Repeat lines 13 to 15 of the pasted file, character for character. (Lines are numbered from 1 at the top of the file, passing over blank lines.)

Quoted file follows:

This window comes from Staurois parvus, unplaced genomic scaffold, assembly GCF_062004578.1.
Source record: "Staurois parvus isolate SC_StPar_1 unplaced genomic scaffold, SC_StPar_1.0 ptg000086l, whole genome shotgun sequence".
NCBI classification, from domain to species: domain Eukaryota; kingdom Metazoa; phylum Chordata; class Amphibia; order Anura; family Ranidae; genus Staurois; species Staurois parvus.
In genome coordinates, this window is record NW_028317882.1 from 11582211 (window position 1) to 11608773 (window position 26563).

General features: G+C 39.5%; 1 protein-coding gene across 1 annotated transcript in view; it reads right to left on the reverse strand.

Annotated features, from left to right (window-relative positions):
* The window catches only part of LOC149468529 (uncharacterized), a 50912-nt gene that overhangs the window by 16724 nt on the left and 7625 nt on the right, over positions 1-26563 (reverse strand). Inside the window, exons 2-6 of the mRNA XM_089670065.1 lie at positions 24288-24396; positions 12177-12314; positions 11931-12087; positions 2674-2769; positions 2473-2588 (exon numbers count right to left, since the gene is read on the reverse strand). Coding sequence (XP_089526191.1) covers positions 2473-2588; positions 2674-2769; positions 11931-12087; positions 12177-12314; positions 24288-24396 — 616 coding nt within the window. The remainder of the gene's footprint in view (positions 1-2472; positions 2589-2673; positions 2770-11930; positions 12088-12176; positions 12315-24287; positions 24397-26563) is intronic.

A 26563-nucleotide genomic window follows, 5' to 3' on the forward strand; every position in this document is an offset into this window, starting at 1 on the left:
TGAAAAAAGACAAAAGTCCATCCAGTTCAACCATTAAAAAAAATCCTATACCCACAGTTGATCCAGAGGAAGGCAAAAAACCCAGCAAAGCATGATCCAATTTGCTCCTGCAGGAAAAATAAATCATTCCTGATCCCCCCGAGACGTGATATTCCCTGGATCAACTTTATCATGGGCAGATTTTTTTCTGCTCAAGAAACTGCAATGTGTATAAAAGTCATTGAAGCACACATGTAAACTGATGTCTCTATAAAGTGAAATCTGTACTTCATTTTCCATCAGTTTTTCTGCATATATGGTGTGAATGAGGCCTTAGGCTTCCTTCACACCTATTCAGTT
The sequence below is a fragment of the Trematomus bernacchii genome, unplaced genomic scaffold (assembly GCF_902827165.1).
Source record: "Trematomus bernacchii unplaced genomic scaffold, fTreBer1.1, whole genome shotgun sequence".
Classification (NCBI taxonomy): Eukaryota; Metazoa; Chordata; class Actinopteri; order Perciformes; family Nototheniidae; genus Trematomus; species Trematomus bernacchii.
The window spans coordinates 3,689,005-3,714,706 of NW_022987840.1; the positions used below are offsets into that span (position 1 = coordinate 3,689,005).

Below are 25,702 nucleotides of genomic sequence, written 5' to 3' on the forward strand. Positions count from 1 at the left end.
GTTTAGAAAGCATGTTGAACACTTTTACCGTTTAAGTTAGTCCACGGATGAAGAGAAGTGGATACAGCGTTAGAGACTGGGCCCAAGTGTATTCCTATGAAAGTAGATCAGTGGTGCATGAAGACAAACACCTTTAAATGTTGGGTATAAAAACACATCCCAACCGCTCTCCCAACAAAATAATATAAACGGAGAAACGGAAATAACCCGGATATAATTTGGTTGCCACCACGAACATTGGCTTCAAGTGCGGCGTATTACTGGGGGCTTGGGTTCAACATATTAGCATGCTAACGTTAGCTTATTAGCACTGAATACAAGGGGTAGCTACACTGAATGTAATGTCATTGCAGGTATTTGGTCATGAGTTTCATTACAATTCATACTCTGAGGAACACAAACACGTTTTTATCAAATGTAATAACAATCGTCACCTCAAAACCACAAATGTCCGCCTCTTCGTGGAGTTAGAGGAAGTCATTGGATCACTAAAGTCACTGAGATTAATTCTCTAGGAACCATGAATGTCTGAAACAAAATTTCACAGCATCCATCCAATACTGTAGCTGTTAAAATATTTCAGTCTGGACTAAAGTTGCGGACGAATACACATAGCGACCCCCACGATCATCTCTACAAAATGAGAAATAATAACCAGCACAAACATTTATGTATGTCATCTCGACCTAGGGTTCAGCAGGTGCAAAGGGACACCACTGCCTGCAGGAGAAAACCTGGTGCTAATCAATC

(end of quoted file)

The window spans coordinates 3,689,005-3,714,706 of NW_022987840.1; the positions used below are offsets into that span (position 1 = coordinate 3,689,005).

Below are 25,702 nucleotides of genomic sequence, written 5' to 3' on the forward strand. Positions count from 1 at the left end.
GTTTAGAAAGCATGTTGAACACTTTTACCGTTTAAGTTAGTCCACGGATGAAGAGAAGTGGATACAGCGTTAGAGACTGGGCCCAAGTGTATTCCTATGAAAGTAGATCAGTGGTGCATGAAGACAAACACCTTTAAATGTTGGGTATAAAAACACATCCCAACCGCTCTCCCAACAAAATAATATAAACGGAGAAACGGAAATAACCCGGATATAATTTGGTTGCCACCACGAACATTGGCTTCAAGTGCGGCGTATTACTGGGGGCTTGGGTTCAACATATTAGCATGCTAACGTTAGCTTATTAGCACTGAATACAAGGGGTAGCTACACTGAATGTAATGTCATTGCAGGTATTTGGTCATGAGTTTCATTACAATTCATACTCTGAGGAACACAAACACGTTTTTATCAAATGTAATAACAATCGTCACCTCAAAACCACAAATGTCCGCCTCTTCGTGGAGTTAGAGGAAGTCATTGGATCACTAAAGTCACTGAGATTAATTCTCTAGGAACCATGAATGTCTGAAACAAAATTTCACAGCATCCATCCAATACTGTAGCTGTTAAAATATTTCAGTCTGGACTAAAGTTGCGGACGAATACACATAGCGACCCCCACGATCATCTCTACAAAATGAGAAATAATAACCAGCACAAACATTTATGTATGTCATCTCGACCTAGGGTTCAGCAGGTGCAAAGGGACACCACTGCCTGCAGGAGAAAACCTGGTGCTAATCAATC